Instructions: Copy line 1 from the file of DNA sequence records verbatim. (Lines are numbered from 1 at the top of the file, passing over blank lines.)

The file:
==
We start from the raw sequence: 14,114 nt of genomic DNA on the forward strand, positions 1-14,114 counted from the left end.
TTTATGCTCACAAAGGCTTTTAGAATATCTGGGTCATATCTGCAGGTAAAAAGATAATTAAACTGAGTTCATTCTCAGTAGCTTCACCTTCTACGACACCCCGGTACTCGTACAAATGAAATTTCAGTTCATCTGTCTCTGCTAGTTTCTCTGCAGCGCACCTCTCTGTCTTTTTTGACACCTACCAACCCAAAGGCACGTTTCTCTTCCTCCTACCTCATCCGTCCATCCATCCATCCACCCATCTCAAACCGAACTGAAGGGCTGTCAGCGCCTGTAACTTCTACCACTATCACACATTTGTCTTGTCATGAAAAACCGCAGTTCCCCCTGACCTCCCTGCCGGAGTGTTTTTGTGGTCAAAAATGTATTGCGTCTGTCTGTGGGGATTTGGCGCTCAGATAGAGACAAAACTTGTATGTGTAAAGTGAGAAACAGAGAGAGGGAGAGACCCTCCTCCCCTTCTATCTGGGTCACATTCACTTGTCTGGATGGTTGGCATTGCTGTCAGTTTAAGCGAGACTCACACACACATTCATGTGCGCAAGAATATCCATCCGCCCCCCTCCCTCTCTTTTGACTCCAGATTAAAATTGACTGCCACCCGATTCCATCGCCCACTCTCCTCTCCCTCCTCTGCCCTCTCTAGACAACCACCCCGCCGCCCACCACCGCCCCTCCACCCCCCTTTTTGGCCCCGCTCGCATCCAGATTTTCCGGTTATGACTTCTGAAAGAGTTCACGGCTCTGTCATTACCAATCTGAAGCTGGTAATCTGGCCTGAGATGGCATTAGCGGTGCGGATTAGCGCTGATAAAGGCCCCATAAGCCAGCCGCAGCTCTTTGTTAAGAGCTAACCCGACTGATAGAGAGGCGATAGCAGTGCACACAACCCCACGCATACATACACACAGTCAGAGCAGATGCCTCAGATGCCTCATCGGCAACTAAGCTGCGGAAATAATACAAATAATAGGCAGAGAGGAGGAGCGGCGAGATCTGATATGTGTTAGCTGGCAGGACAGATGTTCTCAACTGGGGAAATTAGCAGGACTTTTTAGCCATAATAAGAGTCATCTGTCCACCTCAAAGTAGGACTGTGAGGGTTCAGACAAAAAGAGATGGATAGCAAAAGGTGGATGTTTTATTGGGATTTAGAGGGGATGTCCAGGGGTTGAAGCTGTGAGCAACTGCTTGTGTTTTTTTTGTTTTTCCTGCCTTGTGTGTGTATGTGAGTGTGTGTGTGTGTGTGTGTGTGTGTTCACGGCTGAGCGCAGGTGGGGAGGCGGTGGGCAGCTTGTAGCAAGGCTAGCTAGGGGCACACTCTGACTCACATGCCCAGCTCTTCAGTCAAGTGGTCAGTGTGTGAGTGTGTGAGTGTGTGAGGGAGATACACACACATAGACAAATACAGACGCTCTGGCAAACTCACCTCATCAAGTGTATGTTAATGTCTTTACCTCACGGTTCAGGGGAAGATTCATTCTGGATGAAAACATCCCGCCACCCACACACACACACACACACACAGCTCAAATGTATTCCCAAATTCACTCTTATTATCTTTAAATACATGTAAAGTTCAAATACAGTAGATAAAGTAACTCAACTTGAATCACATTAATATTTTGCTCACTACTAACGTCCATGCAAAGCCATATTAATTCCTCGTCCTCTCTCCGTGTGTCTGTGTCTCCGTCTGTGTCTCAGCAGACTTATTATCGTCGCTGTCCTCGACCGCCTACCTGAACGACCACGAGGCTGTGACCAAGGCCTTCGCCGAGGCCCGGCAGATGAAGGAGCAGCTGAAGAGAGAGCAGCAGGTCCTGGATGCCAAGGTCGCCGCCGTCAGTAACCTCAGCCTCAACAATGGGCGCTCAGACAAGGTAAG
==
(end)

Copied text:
We start from the raw sequence: 14,114 nt of genomic DNA on the forward strand, positions 1-14,114 counted from the left end.